MARK Latham’s warning to young people to keep out of politics will only damage our democracy.
My advice is: if you’re thinking of entering politics, do it. Here are ten good reasons why …
1. Canberra isn’t the nest of vipers Mark Latham makes out. I worked as a political professional in Canberra for three Labor leaders over six years, and while some ‘insiders’ are as bad as Mark Latham describes, they’re the minority. This is particularly true of the staff, on both sides, who can be among the most idealistic, hardworking and committed people you could ever meet.
2. Journalists are not as bad as Mark Latham says. For every member of the Canberra Press Gallery who feeds off gossip, there’s another of unimpeachable integrity and professionalism — people like Michelle Grattan, who want to get to get it right. The best journalists of all political leanings are committed to three things above all else: the truth, freedom of speech and democracy. Search them out, keep their company and avoid the rest; it’s not that hard.
3. Reformers should take democracy seriously. One of the reasons why politics allows in so many cynics, mediocrities and machine men is that too often the good depart the field, thinking politics and the pursuit of power somehow beneath them. In a democracy, contesting power is a legitimate vocation. Idealists have to remember this and think positively about what they can achieve by gaining office. It wasn’t easy for Whitlam and it wasn’t easy for Howard but they’ve changed the country.
4. If you opt to join a pressure group instead of seeking office, guess who you’ll be trying to influence. That’s right, politicians. By getting elected or working in Canberra you can influence things directly. That’s why good people should be encouraged to enter politics. Peter Garrett, Environment Minister — sounds like a good idea to me. But first make something of your life in the outside world. Garrett’s over 50 but his idealism is intact.
5. Your party needs you. Mark Latham’s criticisms of Labor factionalism and the culture it breeds are spot on; they’re what many of us have been saying and writing for years. Similar things can also be said about the Liberals and Nationals despite their success in Canberra. Who’s going to clean out the stables if a new generation opts to stay at home? Join an internal party democracy movement. They exist. They need you.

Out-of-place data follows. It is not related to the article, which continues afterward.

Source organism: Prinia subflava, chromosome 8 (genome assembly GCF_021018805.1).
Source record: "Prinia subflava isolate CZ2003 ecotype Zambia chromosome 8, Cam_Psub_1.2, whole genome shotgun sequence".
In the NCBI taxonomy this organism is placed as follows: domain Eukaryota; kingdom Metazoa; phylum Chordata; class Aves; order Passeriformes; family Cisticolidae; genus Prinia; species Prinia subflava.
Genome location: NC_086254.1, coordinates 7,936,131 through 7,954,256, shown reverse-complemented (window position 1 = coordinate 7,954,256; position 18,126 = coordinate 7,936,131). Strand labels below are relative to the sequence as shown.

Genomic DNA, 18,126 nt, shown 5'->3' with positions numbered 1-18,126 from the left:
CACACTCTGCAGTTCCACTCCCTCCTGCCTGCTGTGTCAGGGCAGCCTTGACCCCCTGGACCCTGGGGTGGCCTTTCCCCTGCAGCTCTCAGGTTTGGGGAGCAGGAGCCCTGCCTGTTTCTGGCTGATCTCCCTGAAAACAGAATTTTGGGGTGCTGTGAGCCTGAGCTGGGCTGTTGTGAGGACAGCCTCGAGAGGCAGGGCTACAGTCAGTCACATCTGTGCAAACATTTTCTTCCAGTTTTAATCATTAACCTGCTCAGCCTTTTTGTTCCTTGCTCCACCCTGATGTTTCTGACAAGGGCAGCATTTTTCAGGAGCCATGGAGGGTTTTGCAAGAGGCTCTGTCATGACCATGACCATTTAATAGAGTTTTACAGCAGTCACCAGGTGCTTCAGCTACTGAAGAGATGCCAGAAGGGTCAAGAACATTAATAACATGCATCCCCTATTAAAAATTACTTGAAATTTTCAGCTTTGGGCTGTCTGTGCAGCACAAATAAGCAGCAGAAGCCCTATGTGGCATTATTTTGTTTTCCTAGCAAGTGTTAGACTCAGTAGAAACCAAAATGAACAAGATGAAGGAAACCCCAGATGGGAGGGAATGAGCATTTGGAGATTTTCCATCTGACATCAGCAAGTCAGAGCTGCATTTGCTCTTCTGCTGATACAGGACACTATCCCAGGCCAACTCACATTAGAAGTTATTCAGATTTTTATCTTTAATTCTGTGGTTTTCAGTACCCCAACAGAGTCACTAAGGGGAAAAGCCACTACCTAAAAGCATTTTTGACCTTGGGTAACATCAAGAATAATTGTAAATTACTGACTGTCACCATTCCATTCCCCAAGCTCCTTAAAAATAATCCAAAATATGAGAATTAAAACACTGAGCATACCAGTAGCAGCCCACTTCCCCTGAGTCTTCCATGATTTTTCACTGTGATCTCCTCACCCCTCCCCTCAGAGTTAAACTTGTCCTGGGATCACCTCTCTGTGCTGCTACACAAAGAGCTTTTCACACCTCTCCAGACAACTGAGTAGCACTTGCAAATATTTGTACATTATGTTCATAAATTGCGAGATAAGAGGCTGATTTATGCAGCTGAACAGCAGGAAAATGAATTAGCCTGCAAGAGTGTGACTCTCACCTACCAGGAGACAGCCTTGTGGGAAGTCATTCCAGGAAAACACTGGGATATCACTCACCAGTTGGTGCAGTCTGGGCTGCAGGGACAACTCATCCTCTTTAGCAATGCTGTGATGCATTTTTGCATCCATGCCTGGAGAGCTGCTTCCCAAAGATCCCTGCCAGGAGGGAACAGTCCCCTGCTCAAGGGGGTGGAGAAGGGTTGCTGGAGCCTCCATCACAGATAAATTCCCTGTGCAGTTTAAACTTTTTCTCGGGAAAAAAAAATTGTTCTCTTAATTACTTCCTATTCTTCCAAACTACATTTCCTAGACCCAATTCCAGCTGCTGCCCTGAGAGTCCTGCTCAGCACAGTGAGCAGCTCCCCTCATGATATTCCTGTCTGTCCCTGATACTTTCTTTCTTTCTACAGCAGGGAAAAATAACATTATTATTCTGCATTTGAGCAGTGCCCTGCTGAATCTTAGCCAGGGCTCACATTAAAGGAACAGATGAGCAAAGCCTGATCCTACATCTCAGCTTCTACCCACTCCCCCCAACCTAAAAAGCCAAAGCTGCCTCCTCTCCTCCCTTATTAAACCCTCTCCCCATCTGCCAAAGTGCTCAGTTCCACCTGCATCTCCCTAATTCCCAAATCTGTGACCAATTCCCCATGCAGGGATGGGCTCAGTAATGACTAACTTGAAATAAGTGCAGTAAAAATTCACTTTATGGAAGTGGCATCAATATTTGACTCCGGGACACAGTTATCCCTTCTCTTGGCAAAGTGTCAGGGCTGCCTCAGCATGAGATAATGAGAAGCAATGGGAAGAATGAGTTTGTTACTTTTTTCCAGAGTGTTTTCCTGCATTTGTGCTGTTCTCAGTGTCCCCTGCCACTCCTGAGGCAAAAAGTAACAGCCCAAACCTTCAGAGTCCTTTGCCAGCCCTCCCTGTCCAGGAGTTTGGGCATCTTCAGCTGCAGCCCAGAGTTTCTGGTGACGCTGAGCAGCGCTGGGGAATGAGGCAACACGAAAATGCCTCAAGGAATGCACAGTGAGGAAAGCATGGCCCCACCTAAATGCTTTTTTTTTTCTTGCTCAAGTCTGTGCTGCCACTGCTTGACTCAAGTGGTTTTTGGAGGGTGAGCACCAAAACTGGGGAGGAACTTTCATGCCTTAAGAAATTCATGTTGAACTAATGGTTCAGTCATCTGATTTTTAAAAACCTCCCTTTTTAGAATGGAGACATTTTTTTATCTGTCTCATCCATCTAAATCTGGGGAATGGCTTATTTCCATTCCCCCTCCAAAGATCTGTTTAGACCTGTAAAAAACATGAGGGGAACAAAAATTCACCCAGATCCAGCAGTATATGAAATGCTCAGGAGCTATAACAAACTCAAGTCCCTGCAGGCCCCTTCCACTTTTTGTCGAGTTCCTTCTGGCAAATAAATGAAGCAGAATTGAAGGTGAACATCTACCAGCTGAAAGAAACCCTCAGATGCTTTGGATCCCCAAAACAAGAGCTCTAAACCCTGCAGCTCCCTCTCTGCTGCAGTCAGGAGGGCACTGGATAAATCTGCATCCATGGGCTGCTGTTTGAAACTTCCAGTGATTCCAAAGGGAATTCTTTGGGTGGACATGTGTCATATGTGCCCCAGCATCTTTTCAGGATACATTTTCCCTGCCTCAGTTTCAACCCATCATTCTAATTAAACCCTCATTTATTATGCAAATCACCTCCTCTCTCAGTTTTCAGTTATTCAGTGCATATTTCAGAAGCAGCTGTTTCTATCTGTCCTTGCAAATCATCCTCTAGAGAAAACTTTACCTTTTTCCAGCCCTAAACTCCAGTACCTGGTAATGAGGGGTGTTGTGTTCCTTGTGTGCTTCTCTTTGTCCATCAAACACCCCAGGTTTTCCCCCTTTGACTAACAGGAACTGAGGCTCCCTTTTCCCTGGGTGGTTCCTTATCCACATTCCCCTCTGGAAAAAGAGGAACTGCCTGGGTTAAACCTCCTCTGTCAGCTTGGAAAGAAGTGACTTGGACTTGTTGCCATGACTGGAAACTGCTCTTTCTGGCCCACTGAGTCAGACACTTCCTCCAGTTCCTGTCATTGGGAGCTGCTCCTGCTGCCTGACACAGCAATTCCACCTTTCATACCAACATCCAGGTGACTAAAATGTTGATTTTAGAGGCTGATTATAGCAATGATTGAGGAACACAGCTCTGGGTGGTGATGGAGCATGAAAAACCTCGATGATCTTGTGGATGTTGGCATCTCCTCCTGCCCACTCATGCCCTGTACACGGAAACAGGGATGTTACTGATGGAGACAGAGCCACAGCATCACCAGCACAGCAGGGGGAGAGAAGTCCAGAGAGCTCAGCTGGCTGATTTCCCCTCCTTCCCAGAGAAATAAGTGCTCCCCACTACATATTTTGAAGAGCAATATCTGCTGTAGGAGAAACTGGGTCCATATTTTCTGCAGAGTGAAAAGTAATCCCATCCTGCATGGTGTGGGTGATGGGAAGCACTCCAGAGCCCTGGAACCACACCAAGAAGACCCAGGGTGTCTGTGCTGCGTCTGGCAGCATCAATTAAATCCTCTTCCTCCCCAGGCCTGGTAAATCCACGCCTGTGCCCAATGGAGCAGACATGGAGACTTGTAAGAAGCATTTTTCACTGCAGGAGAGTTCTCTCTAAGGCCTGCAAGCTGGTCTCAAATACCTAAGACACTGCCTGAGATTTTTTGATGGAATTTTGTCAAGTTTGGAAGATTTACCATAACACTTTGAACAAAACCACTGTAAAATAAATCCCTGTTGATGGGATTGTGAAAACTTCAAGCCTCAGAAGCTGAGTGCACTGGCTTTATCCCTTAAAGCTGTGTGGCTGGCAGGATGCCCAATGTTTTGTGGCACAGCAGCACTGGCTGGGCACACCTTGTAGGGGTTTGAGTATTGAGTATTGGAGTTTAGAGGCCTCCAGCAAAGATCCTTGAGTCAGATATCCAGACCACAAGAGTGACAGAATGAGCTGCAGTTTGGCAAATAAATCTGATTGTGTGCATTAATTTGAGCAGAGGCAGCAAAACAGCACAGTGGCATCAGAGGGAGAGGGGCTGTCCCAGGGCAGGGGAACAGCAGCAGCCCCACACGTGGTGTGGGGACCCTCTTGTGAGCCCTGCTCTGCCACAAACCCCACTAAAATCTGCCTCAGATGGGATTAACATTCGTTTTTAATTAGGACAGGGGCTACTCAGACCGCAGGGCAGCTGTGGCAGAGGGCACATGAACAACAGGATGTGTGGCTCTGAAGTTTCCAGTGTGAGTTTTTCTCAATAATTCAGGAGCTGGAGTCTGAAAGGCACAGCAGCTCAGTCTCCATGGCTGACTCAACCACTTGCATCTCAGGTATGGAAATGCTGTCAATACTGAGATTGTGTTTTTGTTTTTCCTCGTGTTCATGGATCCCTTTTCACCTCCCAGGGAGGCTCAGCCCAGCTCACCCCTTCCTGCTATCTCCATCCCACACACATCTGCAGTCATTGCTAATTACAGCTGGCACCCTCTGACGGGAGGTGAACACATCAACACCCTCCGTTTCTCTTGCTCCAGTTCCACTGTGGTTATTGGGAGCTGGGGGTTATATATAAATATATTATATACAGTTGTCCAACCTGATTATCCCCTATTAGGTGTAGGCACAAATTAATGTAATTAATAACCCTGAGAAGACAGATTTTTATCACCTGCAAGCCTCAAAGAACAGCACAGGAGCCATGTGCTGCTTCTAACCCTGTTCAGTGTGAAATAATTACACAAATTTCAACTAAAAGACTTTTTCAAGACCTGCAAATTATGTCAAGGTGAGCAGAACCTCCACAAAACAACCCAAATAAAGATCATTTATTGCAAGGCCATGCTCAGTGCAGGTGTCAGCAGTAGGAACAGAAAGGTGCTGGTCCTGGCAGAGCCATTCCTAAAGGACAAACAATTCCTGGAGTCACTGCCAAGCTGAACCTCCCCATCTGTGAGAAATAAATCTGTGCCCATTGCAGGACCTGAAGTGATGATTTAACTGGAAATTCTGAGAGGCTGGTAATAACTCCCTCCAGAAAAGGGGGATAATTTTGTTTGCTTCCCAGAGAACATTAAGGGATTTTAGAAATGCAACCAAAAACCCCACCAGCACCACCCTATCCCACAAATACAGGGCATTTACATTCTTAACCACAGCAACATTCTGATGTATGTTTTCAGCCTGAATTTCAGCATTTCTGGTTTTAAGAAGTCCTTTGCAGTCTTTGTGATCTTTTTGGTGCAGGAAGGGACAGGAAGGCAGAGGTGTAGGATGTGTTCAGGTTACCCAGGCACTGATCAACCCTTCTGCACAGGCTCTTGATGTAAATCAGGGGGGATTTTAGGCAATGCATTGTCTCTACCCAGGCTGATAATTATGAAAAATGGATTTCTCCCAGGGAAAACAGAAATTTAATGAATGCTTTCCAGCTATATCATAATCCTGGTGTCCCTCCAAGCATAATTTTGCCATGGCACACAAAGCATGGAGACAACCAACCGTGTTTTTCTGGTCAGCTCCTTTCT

6. There’s so much that needs to be done. Who got the children out of detention? Who freed the long-term detainees? Courageous Canberra politicians! Who’s going to pass laws to cut greenhouse emissions? Who’s going to get justice for our indigenous people? You! No one else can do it.
7. Nelson Mandela was an elected politician. Mandela could have died of remorse on Robben Island or opted for the quiet life bouncing his great grandchildren on his knee. No one would have blamed him. But he didn’t and hasn’t. He shows that idealists can change the world if they really try. It’s possible to succeed in politics and keep your integrity intact.
8. The two-party system may be bad but it’s all we’ve got. Imagine how much different the world would be if people like Ralph Nader hadn’t convinced a few thousand people in a couple of states that Al Gore was just as bad as the other bloke. Read Gore’s speeches today and weep. The idea that there’s no difference between the parties today is wrong. And anyway, with our preferential voting system you can make it a three-party system without delivering power to the people you disagree with the most.
9. No one said it would be easy. Politics is a bit like religion and all the great religions know that the road is long and hard. Think of Xanana Gusmao’s 25 years in the jungle and prison. He’s now President of his nation. Success in politics takes courage, moral integrity and sacrifice. Everyone is weak and temptations lead most astray, but the rewards for you and those you want to help can be great.
10. Politics can be enormously fun and satisfying. Just so I don’t sound like a killjoy, politics can be thrilling and exciting as well as uplifting. You won’t make a fortune although the pay is OK. You’ll get to see plenty of Australia and, if you’re lucky, other countries as well. You’ll get to meet the most extraordinary people, become a minor expert in a hundred and one areas of policy and develop skills that will hold you in good stead for the rest of your life. You’ll get to see the big issues of the day unfold or even make the vital decisions yourself. People will want to talk to you at parties. I’m no longer directly involved in Canberra politics but I wouldn’t have missed it for the world, and neither should you.
Dennis Glover is a Melbourne author and speechwriter who has worked for numerous Labor politicians in Canberra and Spring Street (Parlt, Vic).
The Canberra Club